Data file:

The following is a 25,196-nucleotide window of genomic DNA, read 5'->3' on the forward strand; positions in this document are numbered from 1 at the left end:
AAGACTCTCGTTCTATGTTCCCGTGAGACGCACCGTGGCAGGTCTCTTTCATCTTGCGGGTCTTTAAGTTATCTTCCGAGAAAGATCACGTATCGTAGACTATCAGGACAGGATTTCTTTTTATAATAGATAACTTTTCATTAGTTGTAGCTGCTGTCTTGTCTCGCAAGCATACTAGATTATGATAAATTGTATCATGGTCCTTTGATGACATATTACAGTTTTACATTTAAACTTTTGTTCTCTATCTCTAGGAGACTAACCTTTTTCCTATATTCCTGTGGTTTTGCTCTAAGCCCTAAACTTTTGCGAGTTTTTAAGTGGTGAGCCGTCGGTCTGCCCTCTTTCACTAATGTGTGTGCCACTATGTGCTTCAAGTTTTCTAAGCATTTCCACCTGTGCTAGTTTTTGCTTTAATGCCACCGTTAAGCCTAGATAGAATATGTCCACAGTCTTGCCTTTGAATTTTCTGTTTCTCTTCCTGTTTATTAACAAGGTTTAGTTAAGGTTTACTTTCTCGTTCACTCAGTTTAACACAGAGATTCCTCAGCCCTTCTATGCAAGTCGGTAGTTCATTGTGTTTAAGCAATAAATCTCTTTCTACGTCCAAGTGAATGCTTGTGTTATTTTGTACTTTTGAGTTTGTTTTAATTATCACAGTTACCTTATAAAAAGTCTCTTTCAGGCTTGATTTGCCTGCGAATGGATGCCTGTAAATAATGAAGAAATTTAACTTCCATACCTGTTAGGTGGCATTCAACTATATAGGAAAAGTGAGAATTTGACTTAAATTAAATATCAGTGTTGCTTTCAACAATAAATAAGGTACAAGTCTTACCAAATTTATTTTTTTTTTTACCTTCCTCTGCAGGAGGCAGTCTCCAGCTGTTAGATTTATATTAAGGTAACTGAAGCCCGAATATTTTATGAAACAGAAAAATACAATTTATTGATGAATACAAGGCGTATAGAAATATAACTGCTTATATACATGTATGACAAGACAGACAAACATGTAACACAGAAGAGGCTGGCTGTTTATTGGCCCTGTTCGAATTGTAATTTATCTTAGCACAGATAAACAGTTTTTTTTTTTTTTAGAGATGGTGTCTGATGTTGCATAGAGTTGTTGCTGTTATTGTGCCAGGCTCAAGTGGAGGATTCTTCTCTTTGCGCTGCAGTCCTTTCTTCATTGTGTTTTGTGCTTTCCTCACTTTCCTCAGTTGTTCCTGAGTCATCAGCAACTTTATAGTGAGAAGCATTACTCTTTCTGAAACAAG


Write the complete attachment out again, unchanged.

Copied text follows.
The following is a 25,196-nucleotide window of genomic DNA, read 5'->3' on the forward strand; positions in this document are numbered from 1 at the left end:
AAGACTCTCGTTCTATGTTCCCGTGAGACGCACCGTGGCAGGTCTCTTTCATCTTGCGGGTCTTTAAGTTATCTTCCGAGAAAGATCACGTATCGTAGACTATCAGGACAGGATTTCTTTTTATAATAGATAACTTTTCATTAGTTGTAGCTGCTGTCTTGTCTCGCAAGCATACTAGATTATGATAAATTGTATCATGGTCCTTTGATGACATATTACAGTTTTACATTTAAACTTTTGTTCTCTATCTCTAGGAGACTAACCTTTTTCCTATATTCCTGTGGTTTTGCTCTAAGCCCTAAACTTTTGCGAGTTTTTAAGTGGTGAGCCGTCGGTCTGCCCTCTTTCACTAATGTGTGTGCCACTATGTGCTTCAAGTTTTCTAAGCATTTCCACCTGTGCTAGTTTTTGCTTTAATGCCACCGTTAAGCCTAGATAGAATATGTCCACAGTCTTGCCTTTGAATTTTCTGTTTCTCTTCCTGTTTATTAACAAGGTTTAGTTAAGGTTTACTTTCTCGTTCACTCAGTTTAACACAGAGATTCCTCAGCCCTTCTATGCAAGTCGGTAGTTCATTGTGTTTAAGCAATAAATCTCTTTCTACGTCCAAGTGAATGCTTGTGTTATTTTGTACTTTTGAGTTTGTTTTAATTATCACAGTTACCTTATAAAAAGTCTCTTTCAGGCTTGATTTGCCTGCGAATGGATGCCTGTAAATAATGAAGAAATTTAACTTCCATACCTGTTAGGTGGCATTCAACTATATAGGAAAAGTGAGAATTTGACTTAAATTAAATATCAGTGTTGCTTTCAACAATAAATAAGGTACAAGTCTTACCAAATTTATTTTTTTTTTTACCTTCCTCTGCAGGAGGCAGTCTCCAGCTGTTAGATTTATATTAAGGTAACTGAAGCCCGAATATTTTATGAAACAGAAAAATACAATTTATTGATGAATACAAGGCGTATAGAAATATAACTGCTTATATACATGTATGACAAGACAGACAAACATGTAACACAGAAGAGGCTGGCTGTTTATTGGCCCTGTTCGAATTGTAATTTATCTTAGCACAGATAAACAGTTTTTTTTTTTTTTAGAGATGGTGTCTGATGTTGCATAGAGTTGTTGCTGTTATTGTGCCAGGCTCAAGTGGAGGATTCTTCTCTTTGCGCTGCAGTCCTTTCTTCATTGTGTTTTGTGCTTTCCTCACTTTCCTCAGTTGTTCCTGAGTCATCAGCAACTTTATAGTGAGAAGCATTACTCTTTCTGAAACAAG